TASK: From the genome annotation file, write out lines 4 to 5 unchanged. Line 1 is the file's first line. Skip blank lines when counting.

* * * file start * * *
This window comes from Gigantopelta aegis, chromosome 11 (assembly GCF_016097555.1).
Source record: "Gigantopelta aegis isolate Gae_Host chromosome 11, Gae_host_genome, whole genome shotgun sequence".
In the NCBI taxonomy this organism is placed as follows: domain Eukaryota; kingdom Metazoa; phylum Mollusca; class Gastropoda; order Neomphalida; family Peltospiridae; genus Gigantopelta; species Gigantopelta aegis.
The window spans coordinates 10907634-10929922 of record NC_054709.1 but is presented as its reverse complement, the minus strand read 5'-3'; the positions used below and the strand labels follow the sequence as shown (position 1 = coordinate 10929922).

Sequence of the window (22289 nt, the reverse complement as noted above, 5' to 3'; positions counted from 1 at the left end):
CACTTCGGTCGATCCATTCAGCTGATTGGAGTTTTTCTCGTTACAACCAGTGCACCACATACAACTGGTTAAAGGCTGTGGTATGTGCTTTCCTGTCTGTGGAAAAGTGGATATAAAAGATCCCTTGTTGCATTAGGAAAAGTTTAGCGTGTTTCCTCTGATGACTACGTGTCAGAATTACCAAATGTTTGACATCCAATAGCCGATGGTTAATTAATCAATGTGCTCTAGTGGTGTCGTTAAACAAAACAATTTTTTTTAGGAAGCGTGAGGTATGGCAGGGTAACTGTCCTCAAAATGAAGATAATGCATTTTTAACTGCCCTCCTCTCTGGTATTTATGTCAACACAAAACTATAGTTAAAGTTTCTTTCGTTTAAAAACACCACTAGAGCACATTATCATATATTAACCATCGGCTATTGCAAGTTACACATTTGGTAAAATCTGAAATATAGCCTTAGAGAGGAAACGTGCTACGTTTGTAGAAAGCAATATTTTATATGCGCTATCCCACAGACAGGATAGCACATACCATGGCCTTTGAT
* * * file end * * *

The window spans coordinates 10907634-10929922 of record NC_054709.1 but is presented as its reverse complement, the minus strand read 5'-3'; the positions used below and the strand labels follow the sequence as shown (position 1 = coordinate 10929922).

Sequence of the window (22289 nt, the reverse complement as noted above, 5' to 3'; positions counted from 1 at the left end):